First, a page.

Lancashire Encounter festival to light up city
Preston will be lit up in spectacular fashion as a festival to bridge the gap between Guilds returns this year - even bigger and better than before.
A pilot of the Lancashire Encounter was launched in September and attracted thousands of people, and a biennial event is now being planned to begin this year.
Preston Council has secured £70,000 from the Arts Council to create the full-scale festival on September 23 to 25, expected to cost about £200,000.
The event will celebrate diversity across the county, and will open with a “mass-participation performance”.
Time Joel, Preston Council’s events manager, said: “We will be working with communities across Lancashire and doing some target work, particularly with hard-to-reach communities.”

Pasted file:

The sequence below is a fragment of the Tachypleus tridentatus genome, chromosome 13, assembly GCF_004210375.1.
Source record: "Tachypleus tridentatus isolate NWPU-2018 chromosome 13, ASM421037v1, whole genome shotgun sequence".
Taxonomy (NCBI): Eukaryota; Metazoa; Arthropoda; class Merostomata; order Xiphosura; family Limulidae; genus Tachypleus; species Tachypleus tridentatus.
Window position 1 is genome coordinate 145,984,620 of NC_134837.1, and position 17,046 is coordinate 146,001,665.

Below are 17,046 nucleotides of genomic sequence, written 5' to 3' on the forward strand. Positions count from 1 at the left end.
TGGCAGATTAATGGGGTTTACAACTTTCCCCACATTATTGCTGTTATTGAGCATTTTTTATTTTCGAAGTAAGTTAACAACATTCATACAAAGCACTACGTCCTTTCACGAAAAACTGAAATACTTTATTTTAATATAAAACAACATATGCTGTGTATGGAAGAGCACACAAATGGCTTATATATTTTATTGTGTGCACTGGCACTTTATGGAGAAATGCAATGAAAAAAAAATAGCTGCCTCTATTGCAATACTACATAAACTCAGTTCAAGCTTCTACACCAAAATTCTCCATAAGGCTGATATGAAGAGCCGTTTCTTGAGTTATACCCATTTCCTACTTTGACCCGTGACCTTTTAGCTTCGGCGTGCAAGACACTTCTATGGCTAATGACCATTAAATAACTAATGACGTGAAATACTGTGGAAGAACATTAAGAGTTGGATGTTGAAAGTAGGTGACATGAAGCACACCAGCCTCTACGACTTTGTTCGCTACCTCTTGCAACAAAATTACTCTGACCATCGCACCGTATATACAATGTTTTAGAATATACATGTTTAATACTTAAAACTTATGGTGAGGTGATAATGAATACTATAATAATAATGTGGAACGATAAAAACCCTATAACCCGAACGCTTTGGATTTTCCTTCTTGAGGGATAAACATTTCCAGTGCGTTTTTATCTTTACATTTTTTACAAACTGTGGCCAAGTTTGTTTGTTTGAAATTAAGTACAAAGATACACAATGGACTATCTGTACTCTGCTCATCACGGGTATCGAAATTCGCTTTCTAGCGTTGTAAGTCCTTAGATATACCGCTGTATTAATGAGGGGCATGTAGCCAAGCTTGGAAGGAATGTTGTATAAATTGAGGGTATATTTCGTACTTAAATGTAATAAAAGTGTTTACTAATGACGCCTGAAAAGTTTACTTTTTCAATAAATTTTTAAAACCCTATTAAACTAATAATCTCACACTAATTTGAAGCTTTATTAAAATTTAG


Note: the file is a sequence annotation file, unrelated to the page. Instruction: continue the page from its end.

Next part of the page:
There will be a “temporary performance venue” set up to house displays - although details are yet to be decided.
Mr Joel said: “Surrounding streets will be populated with street theatre, buskers, pop-up markets and activity areas.
“Whereas the pilot was quite compact, with the additional investment we are now able to start to grow that across the city with pop-up venues which could be Winckley Square, the train station, the Fishergate, the markets, so we’ve got this sense of a map across the city of activity.”
The red canopies, which took over the centre of Preston last year, will be returning, providing venues and linking parts of the city together.
Mr Joel said: “We are looking at a procession of light as a finale for the festival, building on the sense of torchlight in the Guild.
“We’ll be looking at inviting groups to come and make and participate in that procession, and we are looking to appoint a procession producer.”
The procession is likely to loop into Preston from Moor Park, and will mark the 200th anniversary of gas light, with Preston being the first town outside of London to have gas.
Lorraine Norris, chief executive of Preston Council, said: “We are delighted with the funding from the Arts Council which is wonderful endorsement for Lancashire Encounter and for Preston.
“It means we together with our partners can put on an even bigger and better festival programme which offers something for everyone.”